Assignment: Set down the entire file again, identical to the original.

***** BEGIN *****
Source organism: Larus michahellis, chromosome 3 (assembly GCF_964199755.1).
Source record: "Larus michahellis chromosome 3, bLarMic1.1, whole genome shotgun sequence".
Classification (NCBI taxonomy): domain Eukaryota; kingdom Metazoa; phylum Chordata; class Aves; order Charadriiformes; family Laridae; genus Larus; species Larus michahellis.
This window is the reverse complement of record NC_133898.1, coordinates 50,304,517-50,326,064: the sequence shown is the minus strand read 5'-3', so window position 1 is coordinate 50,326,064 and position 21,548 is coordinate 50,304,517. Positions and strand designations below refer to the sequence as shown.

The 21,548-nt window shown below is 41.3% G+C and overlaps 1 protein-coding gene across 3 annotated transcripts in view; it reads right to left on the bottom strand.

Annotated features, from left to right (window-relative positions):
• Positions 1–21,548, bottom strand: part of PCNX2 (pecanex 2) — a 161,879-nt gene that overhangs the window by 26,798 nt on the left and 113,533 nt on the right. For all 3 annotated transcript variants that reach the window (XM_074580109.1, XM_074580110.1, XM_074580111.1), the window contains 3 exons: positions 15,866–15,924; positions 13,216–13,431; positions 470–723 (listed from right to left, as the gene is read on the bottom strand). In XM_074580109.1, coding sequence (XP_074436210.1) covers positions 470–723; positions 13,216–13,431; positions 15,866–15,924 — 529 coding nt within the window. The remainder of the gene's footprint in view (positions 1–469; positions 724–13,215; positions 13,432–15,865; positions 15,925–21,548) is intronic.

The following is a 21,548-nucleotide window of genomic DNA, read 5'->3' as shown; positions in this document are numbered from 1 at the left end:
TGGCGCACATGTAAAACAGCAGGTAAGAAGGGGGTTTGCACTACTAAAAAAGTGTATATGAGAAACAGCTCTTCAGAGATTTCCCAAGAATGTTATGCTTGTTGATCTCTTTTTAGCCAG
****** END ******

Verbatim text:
Source organism: Larus michahellis, chromosome 3 (assembly GCF_964199755.1).
Source record: "Larus michahellis chromosome 3, bLarMic1.1, whole genome shotgun sequence".
Classification (NCBI taxonomy): domain Eukaryota; kingdom Metazoa; phylum Chordata; class Aves; order Charadriiformes; family Laridae; genus Larus; species Larus michahellis.
This window is the reverse complement of record NC_133898.1, coordinates 50,304,517-50,326,064: the sequence shown is the minus strand read 5'-3', so window position 1 is coordinate 50,326,064 and position 21,548 is coordinate 50,304,517. Positions and strand designations below refer to the sequence as shown.

The 21,548-nt window shown below is 41.3% G+C and overlaps 1 protein-coding gene across 3 annotated transcripts in view; it reads right to left on the bottom strand.

Annotated features, from left to right (window-relative positions):
• Positions 1–21,548, bottom strand: part of PCNX2 (pecanex 2) — a 161,879-nt gene that overhangs the window by 26,798 nt on the left and 113,533 nt on the right. For all 3 annotated transcript variants that reach the window (XM_074580109.1, XM_074580110.1, XM_074580111.1), the window contains 3 exons: positions 15,866–15,924; positions 13,216–13,431; positions 470–723 (listed from right to left, as the gene is read on the bottom strand). In XM_074580109.1, coding sequence (XP_074436210.1) covers positions 470–723; positions 13,216–13,431; positions 15,866–15,924 — 529 coding nt within the window. The remainder of the gene's footprint in view (positions 1–469; positions 724–13,215; positions 13,432–15,865; positions 15,925–21,548) is intronic.

The following is a 21,548-nucleotide window of genomic DNA, read 5'->3' as shown; positions in this document are numbered from 1 at the left end:
TGGCGCACATGTAAAACAGCAGGTAAGAAGGGGGTTTGCACTACTAAAAAAGTGTATATGAGAAACAGCTCTTCAGAGATTTCCCAAGAATGTTATGCTTGTTGATCTCTTTTTAGCCAG